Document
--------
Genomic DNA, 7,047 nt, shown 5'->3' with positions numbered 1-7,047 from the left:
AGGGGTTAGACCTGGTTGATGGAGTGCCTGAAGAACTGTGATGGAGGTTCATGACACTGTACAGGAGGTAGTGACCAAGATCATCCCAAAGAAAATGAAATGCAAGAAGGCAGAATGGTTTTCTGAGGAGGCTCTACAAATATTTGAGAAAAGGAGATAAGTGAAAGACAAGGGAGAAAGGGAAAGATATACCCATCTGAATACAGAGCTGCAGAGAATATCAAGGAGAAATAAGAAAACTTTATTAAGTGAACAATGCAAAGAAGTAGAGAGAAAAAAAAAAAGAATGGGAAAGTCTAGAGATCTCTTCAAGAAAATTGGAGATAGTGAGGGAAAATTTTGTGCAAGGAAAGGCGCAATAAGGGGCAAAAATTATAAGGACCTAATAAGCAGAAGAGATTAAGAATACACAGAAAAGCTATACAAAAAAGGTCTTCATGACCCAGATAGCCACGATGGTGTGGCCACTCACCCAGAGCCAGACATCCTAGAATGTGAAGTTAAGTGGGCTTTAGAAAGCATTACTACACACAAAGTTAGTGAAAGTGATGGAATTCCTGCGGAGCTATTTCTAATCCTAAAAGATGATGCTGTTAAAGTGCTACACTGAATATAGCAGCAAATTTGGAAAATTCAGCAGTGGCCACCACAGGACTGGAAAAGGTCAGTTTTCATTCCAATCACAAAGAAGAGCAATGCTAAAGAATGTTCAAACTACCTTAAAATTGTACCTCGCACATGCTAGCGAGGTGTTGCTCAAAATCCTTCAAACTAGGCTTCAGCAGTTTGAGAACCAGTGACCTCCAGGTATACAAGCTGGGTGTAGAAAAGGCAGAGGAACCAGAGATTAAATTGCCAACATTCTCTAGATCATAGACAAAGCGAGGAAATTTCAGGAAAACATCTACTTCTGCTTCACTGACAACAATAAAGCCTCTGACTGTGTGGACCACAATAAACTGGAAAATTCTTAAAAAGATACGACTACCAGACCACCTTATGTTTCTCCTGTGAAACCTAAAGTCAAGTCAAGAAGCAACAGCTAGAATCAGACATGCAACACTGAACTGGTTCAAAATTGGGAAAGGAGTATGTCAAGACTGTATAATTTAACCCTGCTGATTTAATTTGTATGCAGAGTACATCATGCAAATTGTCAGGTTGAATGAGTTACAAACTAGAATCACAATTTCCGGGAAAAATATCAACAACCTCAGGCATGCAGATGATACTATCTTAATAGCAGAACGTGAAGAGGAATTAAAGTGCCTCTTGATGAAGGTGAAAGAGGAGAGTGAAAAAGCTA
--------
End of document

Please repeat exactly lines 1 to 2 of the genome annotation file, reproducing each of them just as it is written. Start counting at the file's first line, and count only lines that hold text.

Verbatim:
Genomic DNA, 7,047 nt, shown 5'->3' with positions numbered 1-7,047 from the left:
AGGGGTTAGACCTGGTTGATGGAGTGCCTGAAGAACTGTGATGGAGGTTCATGACACTGTACAGGAGGTAGTGACCAAGATCATCCCAAAGAAAATGAAATGCAAGAAGGCAGAATGGTTTTCTGAGGAGGCTCTACAAATATTTGAGAAAAGGAGATAAGTGAAAGACAAGGGAGAAAGGGAAAGATATACCCATCTGAATACAGAGCTGCAGAGAATATCAAGGAGAAATAAGAAAACTTTATTAAGTGAACAATGCAAAGAAGTAGAGAGAAAAAAAAAAAGAATGGGAAAGTCTAGAGATCTCTTCAAGAAAATTGGAGATAGTGAGGGAAAATTTTGTGCAAGGAAAGGCGCAATAAGGGGCAAAAATTATAAGGACCTAATAAGCAGAAGAGATTAAGAATACACAGAAAAGCTATACAAAAAAGGTCTTCATGACCCAGATAGCCACGATGGTGTGGCCACTCACCCAGAGCCAGACATCCTAGAATGTGAAGTTAAGTGGGCTTTAGAAAGCATTACTACACACAAAGTTAGTGAAAGTGATGGAATTCCTGCGGAGCTATTTCTAATCCTAAAAGATGATGCTGTTAAAGTGCTACACTGAATATAGCAGCAAATTTGGAAAATTCAGCAGTGGCCACCACAGGACTGGAAAAGGTCAGTTTTCATTCCAATCACAAAGAAGAGCAATGCTAAAGAATGTTCAAACTACCTTAAAATTGTACCTCGCACATGCTAGCGAGGTGTTGCTCAAAATCCTTCAAACTAGGCTTCAGCAGTTTGAGAACCAGTGACCTCCAGGTATACAAGCTGGGTGTAGAAAAGGCAGAGGAACCAGAGATTAAATTGCCAACATTCTCTAGATCATAGACAAAGCGAGGAAATTTCAGGAAAACATCTACTTCTGCTTCACTGACAACAATAAAGCCTCTGACTGTGTGGACCACAATAAACTGGAAAATTCTTAAAAAGATACGACTACCAGACCACCTTATGTTTCTCCTGTGAAACCTAAAGTCAAGTCAAGAAGCAACAGCTAGAATCAGACATGCAACACTGAACTGGTTCAAAATTGGGAAAGGAGTATGTCAAGACTGTATAATTTAACCCTGCTGATTTAATTTGTATGCAGAGTACATCATGCAAATTGTCAGGTTGAATGAGTTACAAACTAGAATCACAATTTCCGGGAAAAATATCAACAACCTCAGGCATGCAGATGATACTATCTTAATAGCAGAACGTGAAGAGGAATTAAAGTGCCTCTTGATGAAGGTGAAAGAGGAGAGTGAAAAAGCTA